Never Let You Go
“Never Let You Go” is a long-term project about Old Age in one of its conditions, the Alzheimer’s disease.
The project is focused on the story of an elderly couple, Marcos and Monica. For 64 years, they have been married and living in their apartment in Buenos Aires-Argentina, which is their small world. She, 87 years old, was diagnosed with Alzheimer’s disease 4 years ago. He’s 89, and since the moment of the diagnosis, devotes all of his time to take care of her.
In Argentina, more than half of Alzheimer’s patients’ families get in charge of the ill rather than sending them to Retirement Homes. The relatives who look after them usually get stressed and may, eventually, be affected physically and morally.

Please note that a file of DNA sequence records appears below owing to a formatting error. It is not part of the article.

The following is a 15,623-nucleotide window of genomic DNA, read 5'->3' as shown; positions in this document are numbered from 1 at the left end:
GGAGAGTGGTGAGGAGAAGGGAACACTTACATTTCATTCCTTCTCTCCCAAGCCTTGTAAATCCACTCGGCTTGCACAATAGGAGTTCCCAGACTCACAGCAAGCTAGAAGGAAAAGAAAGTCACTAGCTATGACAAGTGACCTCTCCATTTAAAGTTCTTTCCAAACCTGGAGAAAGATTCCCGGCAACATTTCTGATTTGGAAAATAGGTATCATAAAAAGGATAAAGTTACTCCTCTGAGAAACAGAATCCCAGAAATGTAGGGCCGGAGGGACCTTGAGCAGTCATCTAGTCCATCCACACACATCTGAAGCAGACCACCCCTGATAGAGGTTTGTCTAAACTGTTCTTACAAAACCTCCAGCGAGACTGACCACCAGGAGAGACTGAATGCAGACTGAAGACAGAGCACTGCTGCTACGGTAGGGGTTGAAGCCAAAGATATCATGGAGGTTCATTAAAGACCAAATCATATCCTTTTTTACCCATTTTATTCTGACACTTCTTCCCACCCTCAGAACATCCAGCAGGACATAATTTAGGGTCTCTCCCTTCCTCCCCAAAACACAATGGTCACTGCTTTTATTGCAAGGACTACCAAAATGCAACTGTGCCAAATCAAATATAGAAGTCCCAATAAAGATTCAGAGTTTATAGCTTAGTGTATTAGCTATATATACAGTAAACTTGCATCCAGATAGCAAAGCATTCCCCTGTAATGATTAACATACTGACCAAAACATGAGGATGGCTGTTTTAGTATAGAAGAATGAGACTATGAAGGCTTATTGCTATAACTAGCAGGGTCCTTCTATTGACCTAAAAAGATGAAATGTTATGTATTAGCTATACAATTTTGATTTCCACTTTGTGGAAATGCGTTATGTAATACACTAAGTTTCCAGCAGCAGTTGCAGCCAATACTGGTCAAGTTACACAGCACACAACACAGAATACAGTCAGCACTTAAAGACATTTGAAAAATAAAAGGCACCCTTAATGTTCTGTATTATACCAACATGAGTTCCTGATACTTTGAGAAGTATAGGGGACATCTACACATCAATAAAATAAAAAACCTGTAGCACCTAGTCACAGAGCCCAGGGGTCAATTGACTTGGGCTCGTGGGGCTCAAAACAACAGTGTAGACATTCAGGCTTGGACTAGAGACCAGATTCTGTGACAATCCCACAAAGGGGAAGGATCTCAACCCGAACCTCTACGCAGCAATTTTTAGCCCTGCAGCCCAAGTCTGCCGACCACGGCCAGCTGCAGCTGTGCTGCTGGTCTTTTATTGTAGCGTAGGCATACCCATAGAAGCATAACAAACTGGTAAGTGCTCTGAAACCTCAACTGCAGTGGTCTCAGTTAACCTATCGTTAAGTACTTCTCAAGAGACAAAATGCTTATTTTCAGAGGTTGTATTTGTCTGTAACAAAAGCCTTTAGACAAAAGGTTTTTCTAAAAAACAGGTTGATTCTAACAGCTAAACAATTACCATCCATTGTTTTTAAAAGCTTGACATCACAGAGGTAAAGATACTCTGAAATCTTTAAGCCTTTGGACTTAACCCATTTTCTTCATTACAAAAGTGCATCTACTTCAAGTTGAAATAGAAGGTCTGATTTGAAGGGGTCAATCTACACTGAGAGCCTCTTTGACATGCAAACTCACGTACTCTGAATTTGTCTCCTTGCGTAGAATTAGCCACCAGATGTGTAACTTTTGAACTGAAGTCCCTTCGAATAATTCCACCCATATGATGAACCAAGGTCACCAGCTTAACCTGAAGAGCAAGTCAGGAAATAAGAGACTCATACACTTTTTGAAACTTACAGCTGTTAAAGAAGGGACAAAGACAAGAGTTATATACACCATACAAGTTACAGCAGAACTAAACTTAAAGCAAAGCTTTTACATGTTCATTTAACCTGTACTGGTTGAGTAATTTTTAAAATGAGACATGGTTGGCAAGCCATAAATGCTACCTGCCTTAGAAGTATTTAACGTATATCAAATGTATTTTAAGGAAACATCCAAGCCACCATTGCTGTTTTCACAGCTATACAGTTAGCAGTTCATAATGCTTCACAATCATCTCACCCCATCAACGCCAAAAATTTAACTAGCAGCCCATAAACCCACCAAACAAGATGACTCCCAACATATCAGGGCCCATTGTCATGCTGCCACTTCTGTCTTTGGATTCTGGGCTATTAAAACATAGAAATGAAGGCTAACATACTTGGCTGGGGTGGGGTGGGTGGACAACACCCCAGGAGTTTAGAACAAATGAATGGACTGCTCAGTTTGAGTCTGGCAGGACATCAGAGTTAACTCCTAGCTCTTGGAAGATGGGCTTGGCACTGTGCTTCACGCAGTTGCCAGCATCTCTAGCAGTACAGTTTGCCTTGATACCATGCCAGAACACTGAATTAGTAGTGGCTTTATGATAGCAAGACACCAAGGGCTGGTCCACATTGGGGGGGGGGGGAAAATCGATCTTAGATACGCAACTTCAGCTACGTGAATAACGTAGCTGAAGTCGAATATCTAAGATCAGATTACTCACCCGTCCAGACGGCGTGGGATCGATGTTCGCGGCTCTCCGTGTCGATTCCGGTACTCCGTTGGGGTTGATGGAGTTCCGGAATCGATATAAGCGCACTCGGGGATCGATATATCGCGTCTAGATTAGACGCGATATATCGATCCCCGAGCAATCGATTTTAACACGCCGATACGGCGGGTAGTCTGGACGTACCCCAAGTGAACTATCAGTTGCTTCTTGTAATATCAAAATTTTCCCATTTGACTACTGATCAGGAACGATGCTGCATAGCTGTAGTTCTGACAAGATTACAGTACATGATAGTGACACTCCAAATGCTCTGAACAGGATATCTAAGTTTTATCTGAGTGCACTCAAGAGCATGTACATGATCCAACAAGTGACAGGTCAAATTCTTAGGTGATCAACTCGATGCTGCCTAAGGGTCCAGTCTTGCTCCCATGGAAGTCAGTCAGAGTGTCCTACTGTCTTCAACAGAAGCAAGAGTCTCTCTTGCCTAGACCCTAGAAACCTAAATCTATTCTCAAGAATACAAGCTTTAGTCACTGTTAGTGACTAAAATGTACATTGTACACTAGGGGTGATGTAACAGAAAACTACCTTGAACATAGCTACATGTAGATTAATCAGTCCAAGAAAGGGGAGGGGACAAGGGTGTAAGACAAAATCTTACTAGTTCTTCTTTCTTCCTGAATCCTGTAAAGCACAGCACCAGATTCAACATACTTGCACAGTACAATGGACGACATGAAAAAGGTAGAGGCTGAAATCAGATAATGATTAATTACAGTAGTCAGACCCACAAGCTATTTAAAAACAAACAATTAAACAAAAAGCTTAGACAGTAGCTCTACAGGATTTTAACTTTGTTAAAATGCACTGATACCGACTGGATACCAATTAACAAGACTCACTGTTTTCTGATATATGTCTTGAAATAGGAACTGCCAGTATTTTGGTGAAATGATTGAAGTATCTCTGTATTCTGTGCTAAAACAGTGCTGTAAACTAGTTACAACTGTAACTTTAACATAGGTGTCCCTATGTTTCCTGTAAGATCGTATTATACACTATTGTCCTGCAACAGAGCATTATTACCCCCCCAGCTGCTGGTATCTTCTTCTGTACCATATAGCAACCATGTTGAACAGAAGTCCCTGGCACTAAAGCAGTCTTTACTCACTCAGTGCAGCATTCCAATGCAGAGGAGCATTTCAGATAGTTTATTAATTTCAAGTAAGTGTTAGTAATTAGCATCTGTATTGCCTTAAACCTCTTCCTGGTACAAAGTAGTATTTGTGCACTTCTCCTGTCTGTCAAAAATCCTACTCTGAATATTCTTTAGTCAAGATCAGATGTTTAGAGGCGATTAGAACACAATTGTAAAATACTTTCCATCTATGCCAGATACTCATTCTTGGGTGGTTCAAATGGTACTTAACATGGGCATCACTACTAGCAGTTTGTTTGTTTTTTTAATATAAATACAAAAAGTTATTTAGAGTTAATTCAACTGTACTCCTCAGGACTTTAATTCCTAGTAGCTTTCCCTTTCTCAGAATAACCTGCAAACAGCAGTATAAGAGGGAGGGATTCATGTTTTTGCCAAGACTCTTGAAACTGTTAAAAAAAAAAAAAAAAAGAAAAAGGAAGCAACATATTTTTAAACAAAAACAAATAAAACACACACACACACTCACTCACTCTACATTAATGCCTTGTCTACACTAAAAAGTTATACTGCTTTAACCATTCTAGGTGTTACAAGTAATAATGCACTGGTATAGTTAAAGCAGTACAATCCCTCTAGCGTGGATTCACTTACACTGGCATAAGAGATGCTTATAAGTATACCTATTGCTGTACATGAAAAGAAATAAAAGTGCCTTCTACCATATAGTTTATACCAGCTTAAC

His life has changed completely since the moment of her diagnosis, and her illness has meant for him a new reason to live.
Alzheimer’s disease is considered as a possible future epidemic because it mainly affects older people, and as life expectancy is annually increasing in global population, the disease will become increasingly common.
About the Photographer
Argentine photojournalist Alejandro Kirchuk was born in 1987 in Buenos Aires, where is based.
He graduated at the Photography School Andy Goldstein in Buenos Aires. His potos have been published in some media such as The New York Times Magazine and The Guardian Weekend Magazine. He also works on independient photojournalistic projects. At the same time, he works as a teacher, giving photography workshops independiently.
In 2012 he won the First Prize at the World Press Photo contest in the category ‘Daily Life Stories’ with his project about Alzheimer’s disesae. In this period of work, his work was also recognized by different organizations such as POYi, NPPA, Ian Parry Scholarship, Terry O’Neill Award, PhotoEspaña, Magnum Expression Award, Save the Children, Lumix FotoFestival, among others. He’s now a fellow of the National Endowment for Arts in Argentina, working in his long-term project about football as a social phenomenon in Argentina.